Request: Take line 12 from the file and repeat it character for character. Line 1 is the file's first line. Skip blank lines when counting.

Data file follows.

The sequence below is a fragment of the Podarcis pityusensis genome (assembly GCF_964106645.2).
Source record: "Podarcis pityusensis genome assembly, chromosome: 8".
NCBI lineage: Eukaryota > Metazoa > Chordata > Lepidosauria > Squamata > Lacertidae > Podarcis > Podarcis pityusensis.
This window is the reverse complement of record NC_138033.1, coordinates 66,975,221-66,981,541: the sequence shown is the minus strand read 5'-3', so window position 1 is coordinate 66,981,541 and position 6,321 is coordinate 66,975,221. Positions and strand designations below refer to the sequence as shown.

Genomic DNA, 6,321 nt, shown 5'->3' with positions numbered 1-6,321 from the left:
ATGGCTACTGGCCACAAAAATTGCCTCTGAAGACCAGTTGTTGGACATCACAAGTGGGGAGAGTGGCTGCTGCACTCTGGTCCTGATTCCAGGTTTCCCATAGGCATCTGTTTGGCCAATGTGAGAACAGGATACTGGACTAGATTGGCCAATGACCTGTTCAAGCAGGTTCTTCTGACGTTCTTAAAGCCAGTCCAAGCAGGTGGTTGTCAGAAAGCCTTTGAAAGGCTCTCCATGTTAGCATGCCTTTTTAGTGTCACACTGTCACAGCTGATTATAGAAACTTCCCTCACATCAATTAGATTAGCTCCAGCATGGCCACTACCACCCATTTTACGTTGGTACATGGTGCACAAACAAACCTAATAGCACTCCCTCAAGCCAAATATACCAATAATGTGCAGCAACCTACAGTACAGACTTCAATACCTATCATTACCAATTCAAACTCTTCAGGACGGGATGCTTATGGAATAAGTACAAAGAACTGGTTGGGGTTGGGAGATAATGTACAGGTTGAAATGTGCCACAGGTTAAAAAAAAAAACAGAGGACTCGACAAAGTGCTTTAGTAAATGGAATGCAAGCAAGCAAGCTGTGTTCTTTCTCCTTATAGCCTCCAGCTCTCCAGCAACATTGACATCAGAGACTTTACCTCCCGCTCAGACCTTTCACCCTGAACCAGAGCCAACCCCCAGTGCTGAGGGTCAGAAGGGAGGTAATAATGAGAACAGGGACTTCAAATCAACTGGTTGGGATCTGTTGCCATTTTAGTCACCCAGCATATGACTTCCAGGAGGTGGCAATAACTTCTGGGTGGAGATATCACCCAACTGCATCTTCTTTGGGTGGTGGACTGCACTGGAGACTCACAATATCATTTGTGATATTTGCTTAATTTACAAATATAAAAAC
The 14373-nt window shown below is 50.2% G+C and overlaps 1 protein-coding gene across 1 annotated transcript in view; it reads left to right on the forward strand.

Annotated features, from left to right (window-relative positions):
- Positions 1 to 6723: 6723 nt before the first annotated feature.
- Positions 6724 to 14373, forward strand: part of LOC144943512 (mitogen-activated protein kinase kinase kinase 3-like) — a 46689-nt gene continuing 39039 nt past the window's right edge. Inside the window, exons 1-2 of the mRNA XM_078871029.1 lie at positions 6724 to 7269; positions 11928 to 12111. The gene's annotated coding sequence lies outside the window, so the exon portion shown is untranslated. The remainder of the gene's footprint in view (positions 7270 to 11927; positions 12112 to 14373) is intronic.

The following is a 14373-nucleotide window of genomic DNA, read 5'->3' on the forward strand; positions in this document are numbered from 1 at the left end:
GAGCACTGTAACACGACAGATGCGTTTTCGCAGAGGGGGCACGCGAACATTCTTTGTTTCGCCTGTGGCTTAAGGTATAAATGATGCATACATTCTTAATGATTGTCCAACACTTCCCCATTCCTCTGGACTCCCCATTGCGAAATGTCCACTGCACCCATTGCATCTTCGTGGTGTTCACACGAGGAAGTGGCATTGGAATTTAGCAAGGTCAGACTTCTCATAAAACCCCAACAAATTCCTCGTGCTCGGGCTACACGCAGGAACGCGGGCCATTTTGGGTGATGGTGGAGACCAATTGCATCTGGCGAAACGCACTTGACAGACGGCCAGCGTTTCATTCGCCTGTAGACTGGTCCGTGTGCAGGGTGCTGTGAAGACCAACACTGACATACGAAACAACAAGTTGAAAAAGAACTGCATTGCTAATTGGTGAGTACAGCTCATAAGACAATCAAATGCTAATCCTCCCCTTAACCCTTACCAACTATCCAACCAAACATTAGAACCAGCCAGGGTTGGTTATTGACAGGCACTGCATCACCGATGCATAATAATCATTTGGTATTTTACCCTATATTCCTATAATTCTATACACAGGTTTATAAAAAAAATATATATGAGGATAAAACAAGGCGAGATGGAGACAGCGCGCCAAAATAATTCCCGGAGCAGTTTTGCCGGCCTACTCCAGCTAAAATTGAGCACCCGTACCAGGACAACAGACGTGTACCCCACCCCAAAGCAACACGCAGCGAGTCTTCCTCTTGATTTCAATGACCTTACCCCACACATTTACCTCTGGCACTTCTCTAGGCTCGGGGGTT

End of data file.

GAGCACTGTAACACGACAGATGCGTTTTCGCAGAGGGGGCACGCGAACATTCTTTGTTTCGCCTGTGGCTTAAGGTATAAATGATGCATACATTCTTAATGATTGTCCAACACTTCCCCATTCCTCTGGACTCCCCATTGCGAAATGTCCACTGCACCCATTGCATCTTCGTGGTGTTCACACGAGGAAGTGGCATTGGAATTTAGCAAGGTCAGACTTCTCATAAAACCCCAACAAATTCCTCGTGCTCGGGCTACACGCAGGAACGCGGGCCATTTTGGGTGATGGTGGAGACCAATTGCATCTGGCGAAACGCACTTGACAGACGGCCAGCGTTTCATTCGCCTGTAGACTGGTCCGTGTGCAGGGTGCTGTGAAGACCAACACTGACATACGAAACAACAAGTTGAAAAAGAACTGCATTGCTAATTGGTGAGTACAGCTCATAAGACAATCAAATGCTAATCCTCCCCTTAACCCTTACCAACTATCCAACCAAACATTAGAACCAGCCAGGGTTGGTTATTGACAGGCACTGCATCACCGATGCATAATAATCATTTGGTATTTTACCCTATATTCCTATAATTCTATACACAGGTTTATAAAAAAAATATATATGAGGATAAAACAAGGCGAGATGGAGACAGCGCGCCAAAATAATTCCCGGAGCAGTTTTGCCGGCCTACTCCAGCTAAAATTGAGCACCCGTACCAGGACAACAGACGTGTACCCCACCCCAAAGCAACACGCAGCGAGTCTTCCTCTTGATTTCAATGACCTTACCCCACACATTTACCTCTGGCACTTCTCTAGGCTCGGGGGTT